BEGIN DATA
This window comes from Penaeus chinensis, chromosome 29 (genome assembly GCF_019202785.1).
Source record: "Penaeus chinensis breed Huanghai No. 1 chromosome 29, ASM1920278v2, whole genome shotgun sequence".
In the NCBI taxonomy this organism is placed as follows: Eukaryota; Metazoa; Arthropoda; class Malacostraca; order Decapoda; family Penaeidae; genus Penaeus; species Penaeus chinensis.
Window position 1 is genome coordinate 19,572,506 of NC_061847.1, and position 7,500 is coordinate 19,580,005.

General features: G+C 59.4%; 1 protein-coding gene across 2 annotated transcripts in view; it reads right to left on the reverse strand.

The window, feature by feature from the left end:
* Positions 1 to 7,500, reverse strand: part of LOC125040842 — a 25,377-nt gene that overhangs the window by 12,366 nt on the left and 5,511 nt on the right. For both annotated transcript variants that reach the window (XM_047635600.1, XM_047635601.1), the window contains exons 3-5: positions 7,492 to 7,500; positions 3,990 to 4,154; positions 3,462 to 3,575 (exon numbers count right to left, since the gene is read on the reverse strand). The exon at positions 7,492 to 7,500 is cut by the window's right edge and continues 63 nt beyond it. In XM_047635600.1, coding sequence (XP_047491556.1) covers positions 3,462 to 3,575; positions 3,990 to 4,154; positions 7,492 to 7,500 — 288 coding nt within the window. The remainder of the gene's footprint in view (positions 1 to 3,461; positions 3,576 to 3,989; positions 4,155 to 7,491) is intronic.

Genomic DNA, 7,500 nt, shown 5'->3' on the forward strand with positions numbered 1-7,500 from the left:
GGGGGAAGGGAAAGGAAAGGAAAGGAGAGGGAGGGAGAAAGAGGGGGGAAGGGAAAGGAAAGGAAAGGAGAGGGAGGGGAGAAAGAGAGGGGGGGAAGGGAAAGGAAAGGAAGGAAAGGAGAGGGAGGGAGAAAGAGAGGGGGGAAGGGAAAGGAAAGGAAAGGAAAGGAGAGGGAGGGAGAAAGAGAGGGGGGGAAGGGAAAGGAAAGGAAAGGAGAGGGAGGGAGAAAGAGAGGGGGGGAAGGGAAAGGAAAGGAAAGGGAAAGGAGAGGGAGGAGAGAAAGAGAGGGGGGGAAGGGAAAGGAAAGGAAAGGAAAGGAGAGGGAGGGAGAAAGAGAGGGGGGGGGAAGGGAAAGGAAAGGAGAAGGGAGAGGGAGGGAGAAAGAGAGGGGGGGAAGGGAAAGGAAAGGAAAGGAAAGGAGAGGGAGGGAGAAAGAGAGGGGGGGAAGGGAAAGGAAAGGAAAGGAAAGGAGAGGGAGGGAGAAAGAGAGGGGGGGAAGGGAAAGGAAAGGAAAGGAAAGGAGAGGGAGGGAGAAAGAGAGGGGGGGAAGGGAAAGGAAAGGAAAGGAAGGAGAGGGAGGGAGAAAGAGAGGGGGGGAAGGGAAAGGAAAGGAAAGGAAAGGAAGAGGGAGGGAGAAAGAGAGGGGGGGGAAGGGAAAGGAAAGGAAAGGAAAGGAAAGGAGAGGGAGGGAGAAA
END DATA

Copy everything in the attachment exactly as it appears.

This window comes from Penaeus chinensis, chromosome 29 (genome assembly GCF_019202785.1).
Source record: "Penaeus chinensis breed Huanghai No. 1 chromosome 29, ASM1920278v2, whole genome shotgun sequence".
In the NCBI taxonomy this organism is placed as follows: Eukaryota; Metazoa; Arthropoda; class Malacostraca; order Decapoda; family Penaeidae; genus Penaeus; species Penaeus chinensis.
Window position 1 is genome coordinate 19,572,506 of NC_061847.1, and position 7,500 is coordinate 19,580,005.

General features: G+C 59.4%; 1 protein-coding gene across 2 annotated transcripts in view; it reads right to left on the reverse strand.

The window, feature by feature from the left end:
* Positions 1 to 7,500, reverse strand: part of LOC125040842 — a 25,377-nt gene that overhangs the window by 12,366 nt on the left and 5,511 nt on the right. For both annotated transcript variants that reach the window (XM_047635600.1, XM_047635601.1), the window contains exons 3-5: positions 7,492 to 7,500; positions 3,990 to 4,154; positions 3,462 to 3,575 (exon numbers count right to left, since the gene is read on the reverse strand). The exon at positions 7,492 to 7,500 is cut by the window's right edge and continues 63 nt beyond it. In XM_047635600.1, coding sequence (XP_047491556.1) covers positions 3,462 to 3,575; positions 3,990 to 4,154; positions 7,492 to 7,500 — 288 coding nt within the window. The remainder of the gene's footprint in view (positions 1 to 3,461; positions 3,576 to 3,989; positions 4,155 to 7,491) is intronic.

Genomic DNA, 7,500 nt, shown 5'->3' on the forward strand with positions numbered 1-7,500 from the left:
GGGGGAAGGGAAAGGAAAGGAAAGGAGAGGGAGGGAGAAAGAGGGGGGAAGGGAAAGGAAAGGAAAGGAGAGGGAGGGGAGAAAGAGAGGGGGGGAAGGGAAAGGAAAGGAAGGAAAGGAGAGGGAGGGAGAAAGAGAGGGGGGAAGGGAAAGGAAAGGAAAGGAAAGGAGAGGGAGGGAGAAAGAGAGGGGGGGAAGGGAAAGGAAAGGAAAGGAGAGGGAGGGAGAAAGAGAGGGGGGGAAGGGAAAGGAAAGGAAAGGGAAAGGAGAGGGAGGAGAGAAAGAGAGGGGGGGAAGGGAAAGGAAAGGAAAGGAAAGGAGAGGGAGGGAGAAAGAGAGGGGGGGGGAAGGGAAAGGAAAGGAGAAGGGAGAGGGAGGGAGAAAGAGAGGGGGGGAAGGGAAAGGAAAGGAAAGGAAAGGAGAGGGAGGGAGAAAGAGAGGGGGGGAAGGGAAAGGAAAGGAAAGGAAAGGAGAGGGAGGGAGAAAGAGAGGGGGGGAAGGGAAAGGAAAGGAAAGGAAAGGAGAGGGAGGGAGAAAGAGAGGGGGGGAAGGGAAAGGAAAGGAAAGGAAGGAGAGGGAGGGAGAAAGAGAGGGGGGGAAGGGAAAGGAAAGGAAAGGAAAGGAAGAGGGAGGGAGAAAGAGAGGGGGGGGAAGGGAAAGGAAAGGAAAGGAAAGGAAAGGAGAGGGAGGGAGAAA